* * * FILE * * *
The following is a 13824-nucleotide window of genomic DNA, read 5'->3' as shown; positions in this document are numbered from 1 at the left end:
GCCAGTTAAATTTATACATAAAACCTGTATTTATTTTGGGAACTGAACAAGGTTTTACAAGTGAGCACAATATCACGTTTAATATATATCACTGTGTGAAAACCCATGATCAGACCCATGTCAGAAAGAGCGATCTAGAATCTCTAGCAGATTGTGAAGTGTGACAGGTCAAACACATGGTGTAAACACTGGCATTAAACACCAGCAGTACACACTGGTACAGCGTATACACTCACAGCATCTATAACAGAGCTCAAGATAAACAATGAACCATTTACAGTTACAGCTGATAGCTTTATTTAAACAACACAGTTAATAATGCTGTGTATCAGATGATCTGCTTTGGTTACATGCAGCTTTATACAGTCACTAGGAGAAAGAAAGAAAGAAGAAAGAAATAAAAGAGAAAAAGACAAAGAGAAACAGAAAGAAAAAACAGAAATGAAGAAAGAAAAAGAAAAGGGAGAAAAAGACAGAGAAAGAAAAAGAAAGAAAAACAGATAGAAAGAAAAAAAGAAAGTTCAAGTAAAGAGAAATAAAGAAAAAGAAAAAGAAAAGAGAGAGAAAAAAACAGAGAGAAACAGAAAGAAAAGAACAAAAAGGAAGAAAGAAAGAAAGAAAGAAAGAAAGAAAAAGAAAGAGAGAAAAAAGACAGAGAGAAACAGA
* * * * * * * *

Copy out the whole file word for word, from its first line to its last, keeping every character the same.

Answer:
The following is a 13824-nucleotide window of genomic DNA, read 5'->3' as shown; positions in this document are numbered from 1 at the left end:
GCCAGTTAAATTTATACATAAAACCTGTATTTATTTTGGGAACTGAACAAGGTTTTACAAGTGAGCACAATATCACGTTTAATATATATCACTGTGTGAAAACCCATGATCAGACCCATGTCAGAAAGAGCGATCTAGAATCTCTAGCAGATTGTGAAGTGTGACAGGTCAAACACATGGTGTAAACACTGGCATTAAACACCAGCAGTACACACTGGTACAGCGTATACACTCACAGCATCTATAACAGAGCTCAAGATAAACAATGAACCATTTACAGTTACAGCTGATAGCTTTATTTAAACAACACAGTTAATAATGCTGTGTATCAGATGATCTGCTTTGGTTACATGCAGCTTTATACAGTCACTAGGAGAAAGAAAGAAAGAAGAAAGAAATAAAAGAGAAAAAGACAAAGAGAAACAGAAAGAAAAAACAGAAATGAAGAAAGAAAAAGAAAAGGGAGAAAAAGACAGAGAAAGAAAAAGAAAGAAAAACAGATAGAAAGAAAAAAAGAAAGTTCAAGTAAAGAGAAATAAAGAAAAAGAAAAAGAAAAGAGAGAGAAAAAAACAGAGAGAAACAGAAAGAAAAGAACAAAAAGGAAGAAAGAAAGAAAGAAAGAAAGAAAGAAAAAGAAAGAGAGAAAAAAGACAGAGAGAAACAGA